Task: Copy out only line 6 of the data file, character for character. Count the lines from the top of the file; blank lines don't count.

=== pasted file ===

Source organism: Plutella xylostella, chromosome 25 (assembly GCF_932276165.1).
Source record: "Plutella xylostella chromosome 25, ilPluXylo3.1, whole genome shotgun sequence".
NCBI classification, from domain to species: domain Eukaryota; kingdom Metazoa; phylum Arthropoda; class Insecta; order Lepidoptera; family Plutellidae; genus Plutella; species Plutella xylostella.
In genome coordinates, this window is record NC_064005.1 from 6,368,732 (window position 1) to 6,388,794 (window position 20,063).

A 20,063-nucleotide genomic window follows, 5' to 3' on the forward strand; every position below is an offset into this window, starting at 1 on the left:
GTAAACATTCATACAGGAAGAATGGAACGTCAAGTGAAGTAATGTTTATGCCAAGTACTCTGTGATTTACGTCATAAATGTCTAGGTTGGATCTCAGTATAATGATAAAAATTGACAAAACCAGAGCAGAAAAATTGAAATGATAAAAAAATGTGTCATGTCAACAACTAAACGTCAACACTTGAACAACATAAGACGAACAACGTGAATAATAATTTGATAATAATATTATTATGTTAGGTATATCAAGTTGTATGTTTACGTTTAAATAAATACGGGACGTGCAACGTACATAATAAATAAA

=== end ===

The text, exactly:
GTAAACATTCATACAGGAAGAATGGAACGTCAAGTGAAGTAATGTTTATGCCAAGTACTCTGTGATTTACGTCATAAATGTCTAGGTTGGATCTCAGTATAATGATAAAAATTGACAAAACCAGAGCAGAAAAATTGAAATGATAAAAAAATGTGTCATGTCAACAACTAAACGTCAACACTTGAACAACATAAGACGAACAACGTGAATAATAATTTGATAATAATATTATTATGTTAGGTATATCAAGTTGTATGTTTACGTTTAAATAAATACGGGACGTGCAACGTACATAATAAATAAA